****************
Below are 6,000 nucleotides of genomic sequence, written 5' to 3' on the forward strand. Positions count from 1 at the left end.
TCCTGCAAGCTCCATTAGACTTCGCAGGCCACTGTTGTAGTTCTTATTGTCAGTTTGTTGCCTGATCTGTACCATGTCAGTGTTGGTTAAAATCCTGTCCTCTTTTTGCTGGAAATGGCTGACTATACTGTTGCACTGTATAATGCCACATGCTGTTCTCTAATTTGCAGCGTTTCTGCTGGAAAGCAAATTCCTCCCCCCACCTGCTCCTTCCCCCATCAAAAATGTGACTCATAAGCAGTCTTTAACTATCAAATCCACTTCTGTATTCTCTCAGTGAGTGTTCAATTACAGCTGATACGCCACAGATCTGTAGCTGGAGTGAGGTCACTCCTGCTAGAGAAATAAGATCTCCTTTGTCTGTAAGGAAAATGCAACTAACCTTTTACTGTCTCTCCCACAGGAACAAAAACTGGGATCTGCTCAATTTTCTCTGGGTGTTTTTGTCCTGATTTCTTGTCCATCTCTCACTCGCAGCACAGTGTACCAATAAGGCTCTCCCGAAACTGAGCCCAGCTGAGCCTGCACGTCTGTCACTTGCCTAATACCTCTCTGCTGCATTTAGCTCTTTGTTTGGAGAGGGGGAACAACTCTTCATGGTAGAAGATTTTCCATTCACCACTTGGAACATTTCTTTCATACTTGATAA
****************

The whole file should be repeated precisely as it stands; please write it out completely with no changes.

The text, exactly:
Below are 6,000 nucleotides of genomic sequence, written 5' to 3' on the forward strand. Positions count from 1 at the left end.
TCCTGCAAGCTCCATTAGACTTCGCAGGCCACTGTTGTAGTTCTTATTGTCAGTTTGTTGCCTGATCTGTACCATGTCAGTGTTGGTTAAAATCCTGTCCTCTTTTTGCTGGAAATGGCTGACTATACTGTTGCACTGTATAATGCCACATGCTGTTCTCTAATTTGCAGCGTTTCTGCTGGAAAGCAAATTCCTCCCCCCACCTGCTCCTTCCCCCATCAAAAATGTGACTCATAAGCAGTCTTTAACTATCAAATCCACTTCTGTATTCTCTCAGTGAGTGTTCAATTACAGCTGATACGCCACAGATCTGTAGCTGGAGTGAGGTCACTCCTGCTAGAGAAATAAGATCTCCTTTGTCTGTAAGGAAAATGCAACTAACCTTTTACTGTCTCTCCCACAGGAACAAAAACTGGGATCTGCTCAATTTTCTCTGGGTGTTTTTGTCCTGATTTCTTGTCCATCTCTCACTCGCAGCACAGTGTACCAATAAGGCTCTCCCGAAACTGAGCCCAGCTGAGCCTGCACGTCTGTCACTTGCCTAATACCTCTCTGCTGCATTTAGCTCTTTGTTTGGAGAGGGGGAACAACTCTTCATGGTAGAAGATTTTCCATTCACCACTTGGAACATTTCTTTCATACTTGATAA